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Security of video doorbells questioned

by Andy Clutton

A study by Which? magazine and reported widely online has found security flaws in some video doorbells, such as weak password policies or a lack of data encryption. These, according to the study, are putting consumers at risk of being targeted by hackers from within their homes.

Barry McMahon, Senior Manager, Identity and Access Management at LastPass by LogMeIn said of the news: “With the proliferation of connected devices, smart technology is now prevalent in our everyday lives, and only requiring users to input a login ID and password risks hackers gaining access to users’ personal data.

“Poor password hygiene, whether it’s failing to change default passwords or using weak or repeated credentials greatly increases the chances of users being hacked. Every account with a password is a potential access point, and the only way to change people’s habits is to educate and provide easy-to-use tools and apps. Multifactor authentication, for example, provides users with that extra layer of security, requiring them to verify their identity with factors such as biometrics and protecting them from the risk of weak or compromised credentials.

“Bringing connected devices into the home shouldn’t make people feel unsafe. Smart Technology businesses would be wise to ensure that multifactor authentication is required for all devices to further protect customer privacy and personally identifiable information. This will help to make connected devices more secure and ultimately, keep users safe from hackers.”

Tomáš Vystavěl, Chief Product Officer at 2N, also commented: “Installing a smart doorbell offers users convenience, flexibility and home security. But as Which? has identified, consumers must look for excellent security standards, not just a good user experience. No one wants to unwittingly give hackers opportunities to access their personal information. Consumers are strongly advised to do their research before choosing a video intercom device.”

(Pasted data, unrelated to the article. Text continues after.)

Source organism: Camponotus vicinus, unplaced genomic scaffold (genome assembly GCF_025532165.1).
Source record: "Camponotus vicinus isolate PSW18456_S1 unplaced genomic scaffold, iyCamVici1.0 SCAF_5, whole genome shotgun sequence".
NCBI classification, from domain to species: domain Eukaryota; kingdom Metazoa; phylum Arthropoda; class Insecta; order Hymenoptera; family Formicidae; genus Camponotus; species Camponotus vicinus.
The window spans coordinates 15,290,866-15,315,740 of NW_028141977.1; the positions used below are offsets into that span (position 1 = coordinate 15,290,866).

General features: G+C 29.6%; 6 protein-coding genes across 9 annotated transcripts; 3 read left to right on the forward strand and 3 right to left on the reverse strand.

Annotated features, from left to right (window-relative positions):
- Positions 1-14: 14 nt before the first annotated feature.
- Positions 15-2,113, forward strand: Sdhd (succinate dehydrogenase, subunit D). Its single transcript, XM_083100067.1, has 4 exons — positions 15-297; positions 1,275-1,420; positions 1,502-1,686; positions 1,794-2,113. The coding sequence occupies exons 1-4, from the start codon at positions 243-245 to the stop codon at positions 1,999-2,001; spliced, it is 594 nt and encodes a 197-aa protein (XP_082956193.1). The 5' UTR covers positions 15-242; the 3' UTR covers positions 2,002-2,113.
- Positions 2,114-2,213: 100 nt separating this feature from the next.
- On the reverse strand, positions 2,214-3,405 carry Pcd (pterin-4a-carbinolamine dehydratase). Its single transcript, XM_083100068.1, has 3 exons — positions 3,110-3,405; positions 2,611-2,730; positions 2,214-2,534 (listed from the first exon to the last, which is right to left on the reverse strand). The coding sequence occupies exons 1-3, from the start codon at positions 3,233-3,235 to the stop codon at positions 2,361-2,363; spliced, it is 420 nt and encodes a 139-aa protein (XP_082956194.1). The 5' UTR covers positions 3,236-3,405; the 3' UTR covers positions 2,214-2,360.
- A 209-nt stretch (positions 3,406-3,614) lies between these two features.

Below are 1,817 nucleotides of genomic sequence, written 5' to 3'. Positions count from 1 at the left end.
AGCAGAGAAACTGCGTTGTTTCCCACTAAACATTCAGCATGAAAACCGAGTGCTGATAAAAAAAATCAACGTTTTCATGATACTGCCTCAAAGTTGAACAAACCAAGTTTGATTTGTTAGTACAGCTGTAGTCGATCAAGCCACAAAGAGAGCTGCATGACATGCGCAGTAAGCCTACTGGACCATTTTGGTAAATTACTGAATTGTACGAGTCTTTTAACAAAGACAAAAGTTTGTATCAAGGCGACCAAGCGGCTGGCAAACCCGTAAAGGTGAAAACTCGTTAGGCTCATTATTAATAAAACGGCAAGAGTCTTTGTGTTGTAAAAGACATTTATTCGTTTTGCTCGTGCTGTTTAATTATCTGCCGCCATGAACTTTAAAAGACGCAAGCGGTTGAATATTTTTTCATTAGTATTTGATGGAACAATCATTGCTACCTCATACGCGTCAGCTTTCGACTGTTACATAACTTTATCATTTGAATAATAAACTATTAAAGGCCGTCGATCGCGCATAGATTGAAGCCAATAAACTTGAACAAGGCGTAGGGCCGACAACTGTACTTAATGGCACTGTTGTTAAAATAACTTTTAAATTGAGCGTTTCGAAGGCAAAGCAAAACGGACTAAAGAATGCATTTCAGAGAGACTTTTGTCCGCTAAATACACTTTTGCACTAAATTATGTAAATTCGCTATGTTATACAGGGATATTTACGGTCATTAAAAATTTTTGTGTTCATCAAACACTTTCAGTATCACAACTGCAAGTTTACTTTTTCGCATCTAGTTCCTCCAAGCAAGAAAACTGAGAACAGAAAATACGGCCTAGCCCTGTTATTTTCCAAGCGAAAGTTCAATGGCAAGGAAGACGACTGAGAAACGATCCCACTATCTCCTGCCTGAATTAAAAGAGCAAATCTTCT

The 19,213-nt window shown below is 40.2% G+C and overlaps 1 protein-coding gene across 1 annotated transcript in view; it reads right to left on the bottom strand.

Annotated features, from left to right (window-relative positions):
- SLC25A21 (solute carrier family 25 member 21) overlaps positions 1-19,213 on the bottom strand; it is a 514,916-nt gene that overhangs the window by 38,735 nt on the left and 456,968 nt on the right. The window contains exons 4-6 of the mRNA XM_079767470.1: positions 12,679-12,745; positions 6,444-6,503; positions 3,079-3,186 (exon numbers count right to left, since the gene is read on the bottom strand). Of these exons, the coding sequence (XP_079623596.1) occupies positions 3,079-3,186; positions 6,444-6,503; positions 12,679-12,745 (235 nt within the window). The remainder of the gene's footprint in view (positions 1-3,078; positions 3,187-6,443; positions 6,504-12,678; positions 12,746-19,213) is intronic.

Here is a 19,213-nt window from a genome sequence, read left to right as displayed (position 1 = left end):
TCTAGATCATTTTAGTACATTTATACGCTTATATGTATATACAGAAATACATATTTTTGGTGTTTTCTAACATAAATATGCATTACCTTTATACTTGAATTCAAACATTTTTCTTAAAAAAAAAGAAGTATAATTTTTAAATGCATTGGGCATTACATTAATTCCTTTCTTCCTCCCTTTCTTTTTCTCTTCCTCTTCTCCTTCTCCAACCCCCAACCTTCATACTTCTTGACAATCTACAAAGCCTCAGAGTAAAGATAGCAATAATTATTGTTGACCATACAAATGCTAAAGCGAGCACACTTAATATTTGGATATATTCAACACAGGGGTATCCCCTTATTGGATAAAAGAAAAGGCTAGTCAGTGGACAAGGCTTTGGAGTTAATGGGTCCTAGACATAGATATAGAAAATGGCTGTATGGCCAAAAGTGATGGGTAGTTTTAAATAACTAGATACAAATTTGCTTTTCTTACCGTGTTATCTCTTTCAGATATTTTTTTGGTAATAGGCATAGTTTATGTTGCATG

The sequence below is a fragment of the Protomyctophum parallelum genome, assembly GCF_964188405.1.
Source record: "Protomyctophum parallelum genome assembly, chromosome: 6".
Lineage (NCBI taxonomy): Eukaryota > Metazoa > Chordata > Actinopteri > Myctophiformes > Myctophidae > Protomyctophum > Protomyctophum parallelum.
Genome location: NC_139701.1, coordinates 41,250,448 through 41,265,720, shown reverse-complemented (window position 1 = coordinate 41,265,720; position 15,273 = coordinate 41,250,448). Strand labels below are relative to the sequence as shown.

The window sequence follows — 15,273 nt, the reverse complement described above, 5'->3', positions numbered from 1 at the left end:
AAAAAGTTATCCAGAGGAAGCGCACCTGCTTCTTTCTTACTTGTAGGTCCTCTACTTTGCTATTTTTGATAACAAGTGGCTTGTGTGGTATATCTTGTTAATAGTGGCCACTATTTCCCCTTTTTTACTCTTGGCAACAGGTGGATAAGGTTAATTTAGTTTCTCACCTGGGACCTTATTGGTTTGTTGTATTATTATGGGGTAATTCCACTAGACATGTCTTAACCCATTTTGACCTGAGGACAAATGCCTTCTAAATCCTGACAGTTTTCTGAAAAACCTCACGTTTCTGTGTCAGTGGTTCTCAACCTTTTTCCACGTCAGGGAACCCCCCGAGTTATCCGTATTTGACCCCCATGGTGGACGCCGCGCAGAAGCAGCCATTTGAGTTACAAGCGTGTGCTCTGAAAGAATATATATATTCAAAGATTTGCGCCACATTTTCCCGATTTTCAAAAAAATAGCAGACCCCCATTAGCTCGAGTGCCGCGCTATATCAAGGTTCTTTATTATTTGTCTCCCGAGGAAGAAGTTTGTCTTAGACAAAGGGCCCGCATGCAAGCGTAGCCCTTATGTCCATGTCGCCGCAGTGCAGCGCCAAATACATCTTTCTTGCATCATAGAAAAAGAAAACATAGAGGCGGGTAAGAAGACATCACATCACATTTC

Tomáš advises that installers and customers should follow these simple rules:

  • Choose a reliable, bespoke security solution tailored specifically for ICS environments that keeps your network secure at all times.
  • Create an independent network – dedicated exclusively to devices that handle sensitive information; using the virtual LAN (VLAN) and ensure that manufacturers of installed devices or software use implementation protocols such as HTTPS, TLS, SIPS or SRTP by default.
  • Protect the IoT ecosystem: create a separate network for IoT devices, choose a strong password for the router, never install new electronic devices without checking the manufacturer and security standards.
  • Create different accounts with different privileges: a user will only be able to make changes related to their specific tasks, while the administrator will be given greater privileges to manage the building and all linked accounts.
  • Update the software regularly: installing the latest firmware version on devices is important to mitigate cybersecurity risks. Each new release fixes bugs found on the software by implementing the latest security patches.
  • Use strong complex passwords of at least six characters and consisting of a combination of numbers, letters and symbols.
  • Conduct regular security audits of the IT infrastructure to identify and eliminate possible vulnerabilities.

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